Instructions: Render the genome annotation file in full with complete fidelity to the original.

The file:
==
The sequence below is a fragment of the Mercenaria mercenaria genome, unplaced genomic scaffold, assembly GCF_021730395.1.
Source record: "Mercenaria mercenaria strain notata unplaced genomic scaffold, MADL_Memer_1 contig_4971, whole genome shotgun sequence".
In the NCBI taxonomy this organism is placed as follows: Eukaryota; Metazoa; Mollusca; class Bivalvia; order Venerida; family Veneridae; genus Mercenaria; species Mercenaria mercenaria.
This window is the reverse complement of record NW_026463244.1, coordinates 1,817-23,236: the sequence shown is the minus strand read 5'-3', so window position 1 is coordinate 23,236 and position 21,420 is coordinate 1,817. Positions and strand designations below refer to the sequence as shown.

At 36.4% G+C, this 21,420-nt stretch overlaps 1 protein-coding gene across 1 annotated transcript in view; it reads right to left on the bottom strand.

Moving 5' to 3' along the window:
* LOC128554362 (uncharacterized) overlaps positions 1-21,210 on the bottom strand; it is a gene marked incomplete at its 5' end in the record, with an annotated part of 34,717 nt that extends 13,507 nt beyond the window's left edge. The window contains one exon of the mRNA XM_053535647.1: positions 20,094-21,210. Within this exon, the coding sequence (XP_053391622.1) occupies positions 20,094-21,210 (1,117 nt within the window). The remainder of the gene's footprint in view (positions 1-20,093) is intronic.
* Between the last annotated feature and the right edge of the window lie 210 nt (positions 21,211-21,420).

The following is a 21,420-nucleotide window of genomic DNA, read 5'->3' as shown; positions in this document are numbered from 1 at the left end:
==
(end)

The sequence below is a fragment of the Mercenaria mercenaria genome, unplaced genomic scaffold, assembly GCF_021730395.1.
Source record: "Mercenaria mercenaria strain notata unplaced genomic scaffold, MADL_Memer_1 contig_4971, whole genome shotgun sequence".
In the NCBI taxonomy this organism is placed as follows: Eukaryota; Metazoa; Mollusca; class Bivalvia; order Venerida; family Veneridae; genus Mercenaria; species Mercenaria mercenaria.
This window is the reverse complement of record NW_026463244.1, coordinates 1,817-23,236: the sequence shown is the minus strand read 5'-3', so window position 1 is coordinate 23,236 and position 21,420 is coordinate 1,817. Positions and strand designations below refer to the sequence as shown.

At 36.4% G+C, this 21,420-nt stretch overlaps 1 protein-coding gene across 1 annotated transcript in view; it reads right to left on the bottom strand.

Moving 5' to 3' along the window:
* LOC128554362 (uncharacterized) overlaps positions 1-21,210 on the bottom strand; it is a gene marked incomplete at its 5' end in the record, with an annotated part of 34,717 nt that extends 13,507 nt beyond the window's left edge. The window contains one exon of the mRNA XM_053535647.1: positions 20,094-21,210. Within this exon, the coding sequence (XP_053391622.1) occupies positions 20,094-21,210 (1,117 nt within the window). The remainder of the gene's footprint in view (positions 1-20,093) is intronic.
* Between the last annotated feature and the right edge of the window lie 210 nt (positions 21,211-21,420).

The following is a 21,420-nucleotide window of genomic DNA, read 5'->3' as shown; positions in this document are numbered from 1 at the left end: